You can clearly see the side of Burkhart's car, body panels from Jim and Alison Lee's Top Fueler, a chunk of the Moby Dick Corvette Funny Car (from the 1977 Gatornationals), two pieces of the Blue Max Funny Car (1976, south Florida), and what looks like a serious chunk of the side of the Swensen & Lani Magnum Force Funny Car. "Funny thing is Norman Blake and I could have had the entire tail section [of Burkhart’s car], but we couldn't figure out how to mount it to the back of my '75 Civic!” wrote Steve.

I know I’m probably asking for trouble here (so what else is new?), but I’d like to see photos of your collections of busted-up race car parts. I don’t think I’m talking about engine parts (“Here’s the scuffed-up piston from the time that Dave Benjamin blew up”) but actually recognizable parts of race cars that suffered calamitous endings. Be sure to include the info about the wreck, how you came to own the piece, and how/if it’s displayed. Sounds like fun.

Insider regular Gary Crumine read my mind: “I am sure there are a lot of parts and pieces of fiberglass hanging on garage and man-cave walls all over the country that people would love to share. And stories to go along with them.”

Graham Warley had interesting information regarding Emery’s participation in a trip to England in 1980. “When [Raymond] Beadle and [Gene] Snow came to Santa Pod for one meeting, Beadle had both Dale Emery and 'Waterbed Fred' Miller with him. I know because I watched them build an engine in one of the appallingly poor outbuildings that surrounded the Pod.

“During the meet, Gene made a winning pass but had some oil spray out of the engine and needed to clean the whole motor down before the between-round teardown. For some reason, the ignition switch had been left on, and some clown filled a garden sprayer with petrol (gasoline) and sprayed the motor to help dissolve the oil. When Gene spun the engine, the whole lot went up in flames. Gene had some burns to his arms, but after extinguishing the flames, they carried on with their work. I was standing next to the car and will always remember the sight of the whole engine igniting with the gasoline covering! The final came down to Gene and Ray, and although they both ran 6.0s, Snow won, running 6-flat, and Beadle ran 6.04. Beadle was running his older Mustang Blue Max, and Snow had a more modern Plymouth Arrow. As I recall, Roy Phelps had purchased Snow's Monza but due to delays in shipping the car over had arranged for his Arrow to be airlifted over, although the Monza did arrive on time. Great days!”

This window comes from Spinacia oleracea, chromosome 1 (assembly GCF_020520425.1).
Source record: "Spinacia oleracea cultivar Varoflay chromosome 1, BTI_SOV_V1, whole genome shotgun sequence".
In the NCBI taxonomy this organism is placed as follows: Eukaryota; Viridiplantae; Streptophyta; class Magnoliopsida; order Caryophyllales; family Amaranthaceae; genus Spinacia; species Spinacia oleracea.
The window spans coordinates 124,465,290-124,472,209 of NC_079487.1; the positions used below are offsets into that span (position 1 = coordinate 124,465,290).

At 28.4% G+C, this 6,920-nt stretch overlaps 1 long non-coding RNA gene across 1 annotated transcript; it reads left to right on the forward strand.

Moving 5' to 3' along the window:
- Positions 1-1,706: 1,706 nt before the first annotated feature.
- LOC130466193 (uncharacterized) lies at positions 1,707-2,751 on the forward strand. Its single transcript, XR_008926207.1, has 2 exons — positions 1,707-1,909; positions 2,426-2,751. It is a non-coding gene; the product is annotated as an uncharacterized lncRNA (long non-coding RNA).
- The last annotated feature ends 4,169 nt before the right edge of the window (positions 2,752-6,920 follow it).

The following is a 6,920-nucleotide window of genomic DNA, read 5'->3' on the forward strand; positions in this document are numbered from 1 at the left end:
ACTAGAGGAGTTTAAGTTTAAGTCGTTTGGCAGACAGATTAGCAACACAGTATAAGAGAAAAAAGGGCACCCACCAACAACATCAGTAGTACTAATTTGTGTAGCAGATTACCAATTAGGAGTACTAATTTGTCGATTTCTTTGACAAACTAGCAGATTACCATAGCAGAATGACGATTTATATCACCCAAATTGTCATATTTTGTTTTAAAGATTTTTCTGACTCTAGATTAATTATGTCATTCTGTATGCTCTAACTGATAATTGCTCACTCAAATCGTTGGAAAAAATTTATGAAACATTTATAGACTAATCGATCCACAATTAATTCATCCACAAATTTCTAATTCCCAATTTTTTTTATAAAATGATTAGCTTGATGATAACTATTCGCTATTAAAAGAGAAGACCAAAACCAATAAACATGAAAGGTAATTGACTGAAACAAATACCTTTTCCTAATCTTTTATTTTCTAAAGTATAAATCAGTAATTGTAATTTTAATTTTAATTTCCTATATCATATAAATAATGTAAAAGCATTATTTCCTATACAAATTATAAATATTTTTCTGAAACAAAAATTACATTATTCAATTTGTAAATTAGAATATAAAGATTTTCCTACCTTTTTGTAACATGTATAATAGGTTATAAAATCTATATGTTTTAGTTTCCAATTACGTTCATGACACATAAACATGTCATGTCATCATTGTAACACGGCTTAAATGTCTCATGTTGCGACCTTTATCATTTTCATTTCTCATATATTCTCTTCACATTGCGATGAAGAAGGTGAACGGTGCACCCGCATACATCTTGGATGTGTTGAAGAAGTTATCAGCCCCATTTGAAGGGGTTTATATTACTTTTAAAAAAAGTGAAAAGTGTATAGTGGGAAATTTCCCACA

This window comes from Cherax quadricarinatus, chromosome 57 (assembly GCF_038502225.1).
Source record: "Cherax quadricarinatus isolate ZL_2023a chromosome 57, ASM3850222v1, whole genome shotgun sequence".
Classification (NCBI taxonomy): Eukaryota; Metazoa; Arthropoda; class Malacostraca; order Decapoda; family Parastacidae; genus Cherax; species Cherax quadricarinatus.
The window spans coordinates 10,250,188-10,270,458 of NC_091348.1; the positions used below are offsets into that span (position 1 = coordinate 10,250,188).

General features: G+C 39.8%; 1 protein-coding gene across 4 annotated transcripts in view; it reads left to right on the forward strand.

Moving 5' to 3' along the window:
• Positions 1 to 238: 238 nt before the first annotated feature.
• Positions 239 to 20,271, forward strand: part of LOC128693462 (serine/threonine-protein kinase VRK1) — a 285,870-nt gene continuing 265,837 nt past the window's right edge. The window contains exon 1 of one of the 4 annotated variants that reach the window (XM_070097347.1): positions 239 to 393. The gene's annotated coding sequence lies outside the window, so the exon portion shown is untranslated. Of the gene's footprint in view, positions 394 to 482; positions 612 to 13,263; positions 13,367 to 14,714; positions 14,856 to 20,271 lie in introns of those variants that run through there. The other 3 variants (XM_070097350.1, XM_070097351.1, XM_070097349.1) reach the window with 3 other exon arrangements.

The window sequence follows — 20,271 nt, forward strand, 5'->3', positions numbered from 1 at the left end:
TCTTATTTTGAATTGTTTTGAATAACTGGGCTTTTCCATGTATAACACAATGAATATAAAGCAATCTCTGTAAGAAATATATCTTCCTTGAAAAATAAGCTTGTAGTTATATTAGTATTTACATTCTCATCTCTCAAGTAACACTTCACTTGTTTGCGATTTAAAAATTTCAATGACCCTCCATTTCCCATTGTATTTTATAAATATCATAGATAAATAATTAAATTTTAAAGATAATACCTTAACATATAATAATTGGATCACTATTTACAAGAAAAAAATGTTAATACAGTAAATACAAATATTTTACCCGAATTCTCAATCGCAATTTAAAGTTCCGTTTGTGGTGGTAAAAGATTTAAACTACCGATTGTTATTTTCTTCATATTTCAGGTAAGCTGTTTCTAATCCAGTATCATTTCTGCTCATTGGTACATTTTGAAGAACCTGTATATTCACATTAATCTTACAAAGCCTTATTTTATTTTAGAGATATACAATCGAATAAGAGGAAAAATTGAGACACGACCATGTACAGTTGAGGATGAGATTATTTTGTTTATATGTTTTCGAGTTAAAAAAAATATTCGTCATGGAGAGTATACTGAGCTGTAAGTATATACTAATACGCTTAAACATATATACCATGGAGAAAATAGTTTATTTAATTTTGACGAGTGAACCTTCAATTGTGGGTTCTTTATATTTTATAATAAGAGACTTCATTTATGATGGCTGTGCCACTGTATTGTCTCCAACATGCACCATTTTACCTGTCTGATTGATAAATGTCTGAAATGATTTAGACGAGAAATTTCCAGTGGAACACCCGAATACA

In his heyday, not a lot of folks got to say, “I beat Bill Jenkins,” let alone bracket racers from Illinois, but it happened in the summer of 1977 at Oswego Raceway during its special Beat The Grump promotion. And not only did the locals have their way with perhaps the greatest Chevrolet racer of all time, but he crashed his Pro Stock Monza in the third and final heat, much to the shock of all involved.

Paul Dazzo was the guy racing “the Grump” when the world turned upside down, and he shares his memories with us.

“I didn't sign up for the event because I didn't know if I would have the car back together by the event date,” he remembered. “I had had some rear-end problems and was waiting to weld some cracks.

“The 1969 Camaro ran in a class called Run Tuff Eliminator, which was the main bracket class at Oswego and U.S. 30 back in the day. All cars would make one qualifying run, and the 16 closest to their dial-in without going under would run for the money. Remember, back then, you could not change your dial between rounds, and if both cars ran under, they were both out. Also, if both cars red-lighted, they were both out. It was a tough class.

“Anyway, when I got to Oswego that day, Bob Thurlby, one of the track officials, asked if I wanted to run Bill. I said I would love to!

“Bill had to run two other cars first. One was a street car, the other was a bracket car. The track promoter was not happy that Bill took it easy on both cars. I believe he thought the spectators wanted to see Bill really push that Monza; after all, it was said to have around 900 horsepower at that time.

"The third and final round for Bill was with me. Both cars parked behind the line waiting to run. When it was time to run Bill, he started sweeping the burnout box and the approach to the line. I walked over to talk with him and asked if he was sure that he wanted that lane he was cleaning. He didn't seem too happy and just replied, ‘I'll beat you in either lane.’

“I kind of laughed to myself knowing he was playing a mind game, so before we brought the cars to the line, I wrote ‘Grumpy Who?’ on my rear window; when we did the burnouts, he had to see what was on the rear window. I think to this day that got into his head. And believe that it changed his game a little.

“During the run, I never saw him next to me. I took a look when I hit 3rd gear and saw him start to roll the car to the right side of the track. Later, Bill said he was angry and should have gotten off the gas, but he kept his foot on it, so I do believe I got into his head.

“I would have really felt bad about that if it was one of the regular competitors, but since it was Bill ‘Grumpy’ Jenkins, a driver known for pulling every single trick he could, I simply took the win and smiled on the way home.

“After I ran Bill and he crashed, I decided that if Bill could make a mistake like he did and get hurt, anyone could, so I quit racing that season because I had 2-year-old daughter and thought she needed me more than I needed racing.”

Anatol Denysenko, whose mom was the second driver to race “the Grump,” reports that the three racers were chosen by a random tech-card drawing. The race was run off a dial-in on a full Tree.

Denysenko said that his father had spoken to Jenkins before the race and that Jenkins’ engine was “a reverse rotation marine-style bullet that was being tried. From the sound of it, whatever happened in the torque being different upset the chassis and turned it sideways.” I don't know about that, but I guess anything was possible for Jenkins.


OK, that's it for today. I have a plane to catch and a U.S. Nationals to complete. I'll see you all next week sometime. Thanks for reading and, as always, for the fine and fun feedback.